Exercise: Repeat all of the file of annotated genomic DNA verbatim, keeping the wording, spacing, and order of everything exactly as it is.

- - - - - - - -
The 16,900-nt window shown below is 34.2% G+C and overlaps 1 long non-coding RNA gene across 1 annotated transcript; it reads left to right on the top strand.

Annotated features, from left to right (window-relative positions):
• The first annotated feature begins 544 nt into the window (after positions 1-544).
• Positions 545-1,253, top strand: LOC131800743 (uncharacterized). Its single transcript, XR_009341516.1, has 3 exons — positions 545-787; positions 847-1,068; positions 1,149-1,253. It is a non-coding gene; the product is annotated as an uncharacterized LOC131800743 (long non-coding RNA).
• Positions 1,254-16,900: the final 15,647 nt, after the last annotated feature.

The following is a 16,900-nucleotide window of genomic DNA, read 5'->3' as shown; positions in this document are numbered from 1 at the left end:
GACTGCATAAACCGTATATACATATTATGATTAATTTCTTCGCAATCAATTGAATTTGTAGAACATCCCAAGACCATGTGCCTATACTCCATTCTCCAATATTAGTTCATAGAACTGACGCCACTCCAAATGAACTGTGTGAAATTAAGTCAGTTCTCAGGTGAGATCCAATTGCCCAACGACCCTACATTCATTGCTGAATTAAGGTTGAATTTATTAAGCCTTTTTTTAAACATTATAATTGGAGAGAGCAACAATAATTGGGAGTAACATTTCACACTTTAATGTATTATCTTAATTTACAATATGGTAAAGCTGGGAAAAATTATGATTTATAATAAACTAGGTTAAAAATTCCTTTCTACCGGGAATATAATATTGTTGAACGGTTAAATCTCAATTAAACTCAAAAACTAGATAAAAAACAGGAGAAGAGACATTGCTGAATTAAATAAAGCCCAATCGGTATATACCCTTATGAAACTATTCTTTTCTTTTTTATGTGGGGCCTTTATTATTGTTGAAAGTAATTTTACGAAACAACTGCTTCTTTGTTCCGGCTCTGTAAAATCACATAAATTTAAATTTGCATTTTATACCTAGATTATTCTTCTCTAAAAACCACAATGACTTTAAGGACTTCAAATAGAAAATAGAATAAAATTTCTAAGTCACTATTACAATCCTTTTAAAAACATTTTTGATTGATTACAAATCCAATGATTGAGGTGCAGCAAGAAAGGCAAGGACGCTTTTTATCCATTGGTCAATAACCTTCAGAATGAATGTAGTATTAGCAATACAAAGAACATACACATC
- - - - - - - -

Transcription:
The 16,900-nt window shown below is 34.2% G+C and overlaps 1 long non-coding RNA gene across 1 annotated transcript; it reads left to right on the top strand.

Annotated features, from left to right (window-relative positions):
• The first annotated feature begins 544 nt into the window (after positions 1-544).
• Positions 545-1,253, top strand: LOC131800743 (uncharacterized). Its single transcript, XR_009341516.1, has 3 exons — positions 545-787; positions 847-1,068; positions 1,149-1,253. It is a non-coding gene; the product is annotated as an uncharacterized LOC131800743 (long non-coding RNA).
• Positions 1,254-16,900: the final 15,647 nt, after the last annotated feature.

The following is a 16,900-nucleotide window of genomic DNA, read 5'->3' as shown; positions in this document are numbered from 1 at the left end:
GACTGCATAAACCGTATATACATATTATGATTAATTTCTTCGCAATCAATTGAATTTGTAGAACATCCCAAGACCATGTGCCTATACTCCATTCTCCAATATTAGTTCATAGAACTGACGCCACTCCAAATGAACTGTGTGAAATTAAGTCAGTTCTCAGGTGAGATCCAATTGCCCAACGACCCTACATTCATTGCTGAATTAAGGTTGAATTTATTAAGCCTTTTTTTAAACATTATAATTGGAGAGAGCAACAATAATTGGGAGTAACATTTCACACTTTAATGTATTATCTTAATTTACAATATGGTAAAGCTGGGAAAAATTATGATTTATAATAAACTAGGTTAAAAATTCCTTTCTACCGGGAATATAATATTGTTGAACGGTTAAATCTCAATTAAACTCAAAAACTAGATAAAAAACAGGAGAAGAGACATTGCTGAATTAAATAAAGCCCAATCGGTATATACCCTTATGAAACTATTCTTTTCTTTTTTATGTGGGGCCTTTATTATTGTTGAAAGTAATTTTACGAAACAACTGCTTCTTTGTTCCGGCTCTGTAAAATCACATAAATTTAAATTTGCATTTTATACCTAGATTATTCTTCTCTAAAAACCACAATGACTTTAAGGACTTCAAATAGAAAATAGAATAAAATTTCTAAGTCACTATTACAATCCTTTTAAAAACATTTTTGATTGATTACAAATCCAATGATTGAGGTGCAGCAAGAAAGGCAAGGACGCTTTTTATCCATTGGTCAATAACCTTCAGAATGAATGTAGTATTAGCAATACAAAGAACATACACATC